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Shortland Street storyline on depression and suicide

Media / Shortland Street storyline on depression and suicide

The Mental Health Foundation is working with the writers and producers of Shortland Street to ensure a new storyline about depression and suicide is told as safely as possible.

Kane and DaynaHowever, we know that some people will have found these episodes distressing.

If you need someone to talk to, or if you’re worried for someone else, please reach out for help. You can call the Suicide Crisis Line on 0508 828 865 or phone Youthline on 0800 376 633. If it’s an emergency, phone 111.

If you or someone you know is in crisis, call your DHB Mental Health Crisis Team. 

f you’re not in crisis, but you think it’s time to get help, your GP is a great place to start.

You can also call or email the Mental Health Foundation’s Resource & Information Service during business hours. They can send you resources, and let you know what supports and services are available in your area. Phone (09) 623 4812 or email


Resources and useful websites

Tihei Mauri Ora: a resource to provide whānau with information and suggestions about how to support people who may be in distress or crisis, and those who are recovering from suicide. (Download a free PDF or order free copies from the Mental Health Foundation)

Having suicidal thoughts? Information for you, and for family, whānau, friends and support networks. (Download a free PDF or order free copies from the MHF)

Responding to people at risk of suicide: Everyone can play a useful and important role in identifying and responding to people at risk of suicide. This resource is intended to provide organisations and individuals with easily accessible information concerning appropriate responses to managing suicide and self-harm. (Download a free PDF from the MHF website)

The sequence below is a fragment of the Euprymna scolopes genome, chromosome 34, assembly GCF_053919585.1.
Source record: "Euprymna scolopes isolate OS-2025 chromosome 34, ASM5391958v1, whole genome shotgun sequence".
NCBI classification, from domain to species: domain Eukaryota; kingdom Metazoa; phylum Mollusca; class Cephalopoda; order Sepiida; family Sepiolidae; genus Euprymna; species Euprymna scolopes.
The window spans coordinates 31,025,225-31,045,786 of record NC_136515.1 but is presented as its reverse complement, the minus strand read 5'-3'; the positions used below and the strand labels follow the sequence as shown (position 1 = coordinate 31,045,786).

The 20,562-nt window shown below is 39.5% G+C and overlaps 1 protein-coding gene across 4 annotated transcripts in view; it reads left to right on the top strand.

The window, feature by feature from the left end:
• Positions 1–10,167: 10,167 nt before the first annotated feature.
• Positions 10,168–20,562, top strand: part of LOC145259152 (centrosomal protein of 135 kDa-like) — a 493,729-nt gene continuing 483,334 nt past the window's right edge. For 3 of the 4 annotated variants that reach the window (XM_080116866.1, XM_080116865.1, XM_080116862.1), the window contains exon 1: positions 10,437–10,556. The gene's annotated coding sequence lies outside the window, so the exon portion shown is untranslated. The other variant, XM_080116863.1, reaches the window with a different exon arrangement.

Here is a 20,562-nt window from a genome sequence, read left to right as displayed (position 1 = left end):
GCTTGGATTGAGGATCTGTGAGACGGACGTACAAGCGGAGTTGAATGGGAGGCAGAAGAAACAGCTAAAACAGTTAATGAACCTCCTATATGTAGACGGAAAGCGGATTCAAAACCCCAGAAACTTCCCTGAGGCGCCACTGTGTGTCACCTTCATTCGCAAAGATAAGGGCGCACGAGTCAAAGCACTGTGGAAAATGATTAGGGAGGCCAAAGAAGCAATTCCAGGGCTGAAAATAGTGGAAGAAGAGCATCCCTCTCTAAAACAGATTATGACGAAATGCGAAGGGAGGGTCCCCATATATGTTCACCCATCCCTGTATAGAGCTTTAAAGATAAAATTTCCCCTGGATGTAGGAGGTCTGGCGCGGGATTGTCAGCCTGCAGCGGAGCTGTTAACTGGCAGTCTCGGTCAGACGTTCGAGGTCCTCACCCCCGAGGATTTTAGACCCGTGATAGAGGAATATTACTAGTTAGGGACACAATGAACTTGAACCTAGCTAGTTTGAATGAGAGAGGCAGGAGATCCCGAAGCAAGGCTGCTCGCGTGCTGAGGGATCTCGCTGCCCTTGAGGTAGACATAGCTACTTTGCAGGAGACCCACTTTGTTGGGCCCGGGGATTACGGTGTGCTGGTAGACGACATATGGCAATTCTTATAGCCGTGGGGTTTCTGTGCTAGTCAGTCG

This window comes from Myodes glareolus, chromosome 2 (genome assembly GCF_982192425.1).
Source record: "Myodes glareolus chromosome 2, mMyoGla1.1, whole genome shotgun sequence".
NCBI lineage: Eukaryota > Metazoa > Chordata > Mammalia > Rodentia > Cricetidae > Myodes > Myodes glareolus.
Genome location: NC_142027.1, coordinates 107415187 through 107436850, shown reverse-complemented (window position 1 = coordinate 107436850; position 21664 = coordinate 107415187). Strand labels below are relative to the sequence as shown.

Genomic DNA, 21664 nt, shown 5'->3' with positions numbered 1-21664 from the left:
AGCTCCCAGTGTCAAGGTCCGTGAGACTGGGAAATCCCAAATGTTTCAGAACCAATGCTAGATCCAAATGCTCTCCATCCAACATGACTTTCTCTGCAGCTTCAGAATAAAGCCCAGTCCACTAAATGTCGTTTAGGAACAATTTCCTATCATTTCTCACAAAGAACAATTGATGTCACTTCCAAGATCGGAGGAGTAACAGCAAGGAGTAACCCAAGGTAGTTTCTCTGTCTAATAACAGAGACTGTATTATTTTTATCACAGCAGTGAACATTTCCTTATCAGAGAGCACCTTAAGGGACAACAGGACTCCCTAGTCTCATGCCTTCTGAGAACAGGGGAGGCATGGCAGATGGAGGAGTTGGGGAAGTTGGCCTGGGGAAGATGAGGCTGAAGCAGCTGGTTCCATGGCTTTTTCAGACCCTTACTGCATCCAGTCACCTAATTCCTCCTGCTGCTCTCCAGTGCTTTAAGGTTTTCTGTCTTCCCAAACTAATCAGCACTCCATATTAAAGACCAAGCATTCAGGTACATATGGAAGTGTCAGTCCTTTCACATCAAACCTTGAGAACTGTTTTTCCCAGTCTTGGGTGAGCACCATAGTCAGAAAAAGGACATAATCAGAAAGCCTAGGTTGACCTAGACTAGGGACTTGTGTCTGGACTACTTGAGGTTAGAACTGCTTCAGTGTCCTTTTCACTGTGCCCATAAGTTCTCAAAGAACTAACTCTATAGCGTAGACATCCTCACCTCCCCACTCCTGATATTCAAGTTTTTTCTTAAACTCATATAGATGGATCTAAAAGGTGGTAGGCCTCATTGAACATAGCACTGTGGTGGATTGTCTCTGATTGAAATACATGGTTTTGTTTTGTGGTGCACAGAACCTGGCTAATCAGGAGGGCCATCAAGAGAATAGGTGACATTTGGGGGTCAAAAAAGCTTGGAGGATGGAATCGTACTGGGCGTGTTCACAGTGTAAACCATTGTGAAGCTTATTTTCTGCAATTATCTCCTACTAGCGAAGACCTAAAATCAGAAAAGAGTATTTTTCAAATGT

Youthline Website has information about a range of issues affecting young people, including suicide. Find out common thoughts about suicidal feelings, how to create a safety plan, and other tips for staying safe.

Common Ground a website for parents, family, whānau and friends of young people who are going through a challenging time.

Useful links

  • Keeping an eye out: It can be hard to know when to worry about young people – what's normal and when to get more support. It’s common to be unsure how and when to step in and help, or even if you should. Here are some things to keep an eye out for.
  • Suicidal thoughts and feelings: If someone has thoughts and feelings about suicide, it's important to take them seriously. Here is some information about warning signs, healthy conversations, and taking action.

SPARX An online e-therapy tool provided by the University of Auckland. SPARX helps young people learn skills to deal with feeling down, depressed or stressed. An online programme to help you find a way through depression.

Supporting Families in Mental Illness Supporting Families NZ has a network of branches throughout the country that provide information, education, support and training to the families and whānau of people experiencing mental illness.

Relationships Aotearoa New Zealand’s largest professional counselling and family therapy provider. We are a not-for-profit organisation with charitable status delivering professional and affordable services which effectively meet the needs of the people we see.